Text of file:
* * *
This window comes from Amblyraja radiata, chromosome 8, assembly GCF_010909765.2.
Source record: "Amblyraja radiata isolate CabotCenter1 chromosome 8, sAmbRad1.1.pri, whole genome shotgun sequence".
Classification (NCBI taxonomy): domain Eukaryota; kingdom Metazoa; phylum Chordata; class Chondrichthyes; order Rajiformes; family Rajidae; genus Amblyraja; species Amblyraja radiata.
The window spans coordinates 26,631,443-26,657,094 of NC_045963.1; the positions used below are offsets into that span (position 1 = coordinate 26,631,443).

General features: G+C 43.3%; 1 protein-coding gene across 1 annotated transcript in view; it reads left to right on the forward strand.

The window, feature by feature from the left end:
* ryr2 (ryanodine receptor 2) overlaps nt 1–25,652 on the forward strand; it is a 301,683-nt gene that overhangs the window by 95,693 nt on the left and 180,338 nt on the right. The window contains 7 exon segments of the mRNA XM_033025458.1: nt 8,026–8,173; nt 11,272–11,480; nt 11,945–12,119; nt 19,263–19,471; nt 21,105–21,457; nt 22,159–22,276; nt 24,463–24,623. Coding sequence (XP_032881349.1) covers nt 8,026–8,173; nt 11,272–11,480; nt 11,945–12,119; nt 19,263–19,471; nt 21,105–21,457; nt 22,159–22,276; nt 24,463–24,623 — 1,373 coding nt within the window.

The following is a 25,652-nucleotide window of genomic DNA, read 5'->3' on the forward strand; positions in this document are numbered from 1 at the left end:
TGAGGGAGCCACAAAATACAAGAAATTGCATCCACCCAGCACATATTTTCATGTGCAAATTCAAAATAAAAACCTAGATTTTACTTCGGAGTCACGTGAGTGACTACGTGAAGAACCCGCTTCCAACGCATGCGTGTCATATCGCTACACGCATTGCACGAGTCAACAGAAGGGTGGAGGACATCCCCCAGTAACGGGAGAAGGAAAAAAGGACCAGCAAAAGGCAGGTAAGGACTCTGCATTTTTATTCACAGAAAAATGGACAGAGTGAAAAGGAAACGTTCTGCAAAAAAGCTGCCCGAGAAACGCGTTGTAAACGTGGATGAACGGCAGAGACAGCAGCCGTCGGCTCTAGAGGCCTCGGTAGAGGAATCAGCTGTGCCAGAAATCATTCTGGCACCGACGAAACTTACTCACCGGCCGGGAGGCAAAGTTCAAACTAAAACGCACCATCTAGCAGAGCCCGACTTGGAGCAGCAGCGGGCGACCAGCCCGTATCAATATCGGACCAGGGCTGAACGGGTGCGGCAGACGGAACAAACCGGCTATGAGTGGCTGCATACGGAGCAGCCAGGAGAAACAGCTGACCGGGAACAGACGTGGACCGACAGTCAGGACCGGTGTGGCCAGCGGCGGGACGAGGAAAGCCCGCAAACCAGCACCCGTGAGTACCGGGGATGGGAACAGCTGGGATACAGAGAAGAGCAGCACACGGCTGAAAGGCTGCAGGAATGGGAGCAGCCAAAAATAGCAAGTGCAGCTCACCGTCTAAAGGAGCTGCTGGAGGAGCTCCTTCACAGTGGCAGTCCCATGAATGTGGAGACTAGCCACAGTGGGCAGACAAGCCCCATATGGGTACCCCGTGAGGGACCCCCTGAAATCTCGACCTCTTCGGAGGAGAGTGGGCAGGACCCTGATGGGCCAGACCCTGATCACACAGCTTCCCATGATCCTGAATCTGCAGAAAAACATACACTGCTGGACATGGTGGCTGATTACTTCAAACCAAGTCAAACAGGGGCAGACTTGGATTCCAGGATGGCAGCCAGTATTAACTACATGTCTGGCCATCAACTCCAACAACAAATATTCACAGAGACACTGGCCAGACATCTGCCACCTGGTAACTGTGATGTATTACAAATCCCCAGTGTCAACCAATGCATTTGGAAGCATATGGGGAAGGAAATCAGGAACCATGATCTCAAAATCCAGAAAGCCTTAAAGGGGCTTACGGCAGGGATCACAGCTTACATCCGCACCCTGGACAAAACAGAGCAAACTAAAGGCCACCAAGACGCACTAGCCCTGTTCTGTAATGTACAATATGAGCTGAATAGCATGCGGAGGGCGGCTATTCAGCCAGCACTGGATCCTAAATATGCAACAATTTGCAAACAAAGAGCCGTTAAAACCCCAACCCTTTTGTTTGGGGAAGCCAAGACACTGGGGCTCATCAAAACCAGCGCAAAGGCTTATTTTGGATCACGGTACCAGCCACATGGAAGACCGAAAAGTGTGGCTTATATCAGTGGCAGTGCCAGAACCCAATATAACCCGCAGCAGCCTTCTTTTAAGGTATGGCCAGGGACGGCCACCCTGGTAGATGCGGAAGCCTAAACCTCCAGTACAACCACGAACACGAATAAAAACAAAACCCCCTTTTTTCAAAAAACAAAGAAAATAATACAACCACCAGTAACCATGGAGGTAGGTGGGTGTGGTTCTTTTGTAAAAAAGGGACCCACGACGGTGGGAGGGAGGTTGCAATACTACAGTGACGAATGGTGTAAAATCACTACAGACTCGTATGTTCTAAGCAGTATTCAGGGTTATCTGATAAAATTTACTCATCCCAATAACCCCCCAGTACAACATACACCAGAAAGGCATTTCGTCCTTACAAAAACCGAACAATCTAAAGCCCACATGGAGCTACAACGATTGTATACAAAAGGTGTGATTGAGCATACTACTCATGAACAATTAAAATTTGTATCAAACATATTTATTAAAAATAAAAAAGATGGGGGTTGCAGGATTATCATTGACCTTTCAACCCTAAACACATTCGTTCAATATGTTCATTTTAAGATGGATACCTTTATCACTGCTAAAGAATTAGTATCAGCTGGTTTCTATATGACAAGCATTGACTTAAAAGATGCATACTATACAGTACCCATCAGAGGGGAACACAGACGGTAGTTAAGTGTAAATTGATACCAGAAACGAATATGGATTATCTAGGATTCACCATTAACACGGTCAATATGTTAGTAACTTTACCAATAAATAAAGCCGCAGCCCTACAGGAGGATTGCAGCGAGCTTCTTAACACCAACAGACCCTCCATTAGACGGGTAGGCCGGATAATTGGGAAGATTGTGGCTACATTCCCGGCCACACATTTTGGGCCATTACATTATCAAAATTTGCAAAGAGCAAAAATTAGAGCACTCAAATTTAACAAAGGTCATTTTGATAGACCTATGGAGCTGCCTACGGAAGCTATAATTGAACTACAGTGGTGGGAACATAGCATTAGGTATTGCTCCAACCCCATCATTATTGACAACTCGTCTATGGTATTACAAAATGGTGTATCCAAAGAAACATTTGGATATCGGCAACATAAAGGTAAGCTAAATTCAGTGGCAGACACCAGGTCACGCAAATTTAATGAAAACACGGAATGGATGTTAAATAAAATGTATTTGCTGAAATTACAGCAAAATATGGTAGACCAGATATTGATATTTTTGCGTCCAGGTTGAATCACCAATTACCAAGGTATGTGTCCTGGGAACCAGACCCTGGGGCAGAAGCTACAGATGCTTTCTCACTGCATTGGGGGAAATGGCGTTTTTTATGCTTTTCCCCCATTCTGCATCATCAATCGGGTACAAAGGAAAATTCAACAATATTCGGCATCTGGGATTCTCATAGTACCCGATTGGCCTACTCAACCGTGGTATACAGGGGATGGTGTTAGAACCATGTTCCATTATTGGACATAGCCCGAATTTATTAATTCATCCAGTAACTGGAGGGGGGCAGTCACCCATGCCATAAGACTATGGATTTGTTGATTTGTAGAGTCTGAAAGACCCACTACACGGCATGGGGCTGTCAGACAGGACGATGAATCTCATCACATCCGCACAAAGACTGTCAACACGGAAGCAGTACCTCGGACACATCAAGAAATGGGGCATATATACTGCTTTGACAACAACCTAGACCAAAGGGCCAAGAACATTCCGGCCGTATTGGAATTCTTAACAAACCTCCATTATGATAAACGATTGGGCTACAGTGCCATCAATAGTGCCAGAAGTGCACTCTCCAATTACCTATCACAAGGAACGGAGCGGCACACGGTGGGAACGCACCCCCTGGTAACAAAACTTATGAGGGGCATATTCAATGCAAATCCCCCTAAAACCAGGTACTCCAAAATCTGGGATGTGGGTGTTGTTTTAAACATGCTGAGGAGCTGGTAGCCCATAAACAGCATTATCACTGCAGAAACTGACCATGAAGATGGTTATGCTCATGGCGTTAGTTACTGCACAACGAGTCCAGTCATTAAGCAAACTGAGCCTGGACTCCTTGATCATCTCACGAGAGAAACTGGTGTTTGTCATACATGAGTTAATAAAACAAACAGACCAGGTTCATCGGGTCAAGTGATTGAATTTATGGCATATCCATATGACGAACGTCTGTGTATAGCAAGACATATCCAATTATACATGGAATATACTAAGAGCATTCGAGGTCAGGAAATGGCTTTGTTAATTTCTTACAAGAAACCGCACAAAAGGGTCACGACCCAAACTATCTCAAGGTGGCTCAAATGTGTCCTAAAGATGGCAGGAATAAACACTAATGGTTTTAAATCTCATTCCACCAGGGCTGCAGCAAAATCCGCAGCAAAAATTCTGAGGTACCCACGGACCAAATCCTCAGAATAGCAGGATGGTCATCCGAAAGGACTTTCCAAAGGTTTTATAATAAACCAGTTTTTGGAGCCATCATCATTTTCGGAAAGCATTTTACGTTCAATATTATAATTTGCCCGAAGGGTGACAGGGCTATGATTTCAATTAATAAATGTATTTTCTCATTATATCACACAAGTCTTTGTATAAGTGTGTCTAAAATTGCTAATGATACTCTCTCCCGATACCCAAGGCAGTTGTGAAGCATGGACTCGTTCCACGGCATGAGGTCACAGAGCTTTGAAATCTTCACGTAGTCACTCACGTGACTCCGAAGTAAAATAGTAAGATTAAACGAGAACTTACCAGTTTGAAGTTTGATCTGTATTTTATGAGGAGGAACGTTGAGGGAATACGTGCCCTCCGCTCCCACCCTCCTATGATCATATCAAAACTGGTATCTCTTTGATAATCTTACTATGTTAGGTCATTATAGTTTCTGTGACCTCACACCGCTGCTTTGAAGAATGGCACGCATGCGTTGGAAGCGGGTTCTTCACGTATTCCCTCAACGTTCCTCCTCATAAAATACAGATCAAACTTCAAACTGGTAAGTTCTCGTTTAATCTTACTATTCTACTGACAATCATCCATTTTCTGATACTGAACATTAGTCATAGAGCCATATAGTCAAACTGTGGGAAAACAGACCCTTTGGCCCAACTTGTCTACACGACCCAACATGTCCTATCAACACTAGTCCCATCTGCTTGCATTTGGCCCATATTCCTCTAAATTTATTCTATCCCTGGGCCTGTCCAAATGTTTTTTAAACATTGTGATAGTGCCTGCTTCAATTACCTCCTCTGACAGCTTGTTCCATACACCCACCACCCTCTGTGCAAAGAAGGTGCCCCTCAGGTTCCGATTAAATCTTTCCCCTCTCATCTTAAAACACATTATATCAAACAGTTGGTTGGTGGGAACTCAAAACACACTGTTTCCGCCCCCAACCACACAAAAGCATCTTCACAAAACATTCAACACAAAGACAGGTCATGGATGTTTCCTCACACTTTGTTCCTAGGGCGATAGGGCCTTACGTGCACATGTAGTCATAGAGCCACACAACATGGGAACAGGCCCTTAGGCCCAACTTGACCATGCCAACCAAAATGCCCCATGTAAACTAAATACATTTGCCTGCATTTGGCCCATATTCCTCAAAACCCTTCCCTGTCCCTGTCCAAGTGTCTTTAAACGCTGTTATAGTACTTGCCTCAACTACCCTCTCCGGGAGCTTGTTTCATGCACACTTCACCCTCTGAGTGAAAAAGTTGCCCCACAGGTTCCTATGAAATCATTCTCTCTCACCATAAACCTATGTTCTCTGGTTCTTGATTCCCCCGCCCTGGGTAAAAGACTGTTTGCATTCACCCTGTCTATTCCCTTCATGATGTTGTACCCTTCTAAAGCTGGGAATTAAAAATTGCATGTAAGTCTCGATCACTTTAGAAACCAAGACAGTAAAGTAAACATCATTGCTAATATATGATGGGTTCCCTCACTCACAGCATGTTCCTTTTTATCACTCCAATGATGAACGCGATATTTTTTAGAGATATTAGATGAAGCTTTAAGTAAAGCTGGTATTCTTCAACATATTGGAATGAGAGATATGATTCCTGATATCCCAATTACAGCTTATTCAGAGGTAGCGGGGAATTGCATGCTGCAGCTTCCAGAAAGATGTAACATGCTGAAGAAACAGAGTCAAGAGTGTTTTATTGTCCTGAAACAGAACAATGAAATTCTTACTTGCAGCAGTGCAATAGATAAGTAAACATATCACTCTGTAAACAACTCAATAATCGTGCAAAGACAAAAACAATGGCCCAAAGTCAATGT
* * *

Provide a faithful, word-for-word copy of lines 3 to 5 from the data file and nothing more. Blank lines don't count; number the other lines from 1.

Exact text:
Classification (NCBI taxonomy): domain Eukaryota; kingdom Metazoa; phylum Chordata; class Chondrichthyes; order Rajiformes; family Rajidae; genus Amblyraja; species Amblyraja radiata.
The window spans coordinates 26,631,443-26,657,094 of NC_045963.1; the positions used below are offsets into that span (position 1 = coordinate 26,631,443).

General features: G+C 43.3%; 1 protein-coding gene across 1 annotated transcript in view; it reads left to right on the forward strand.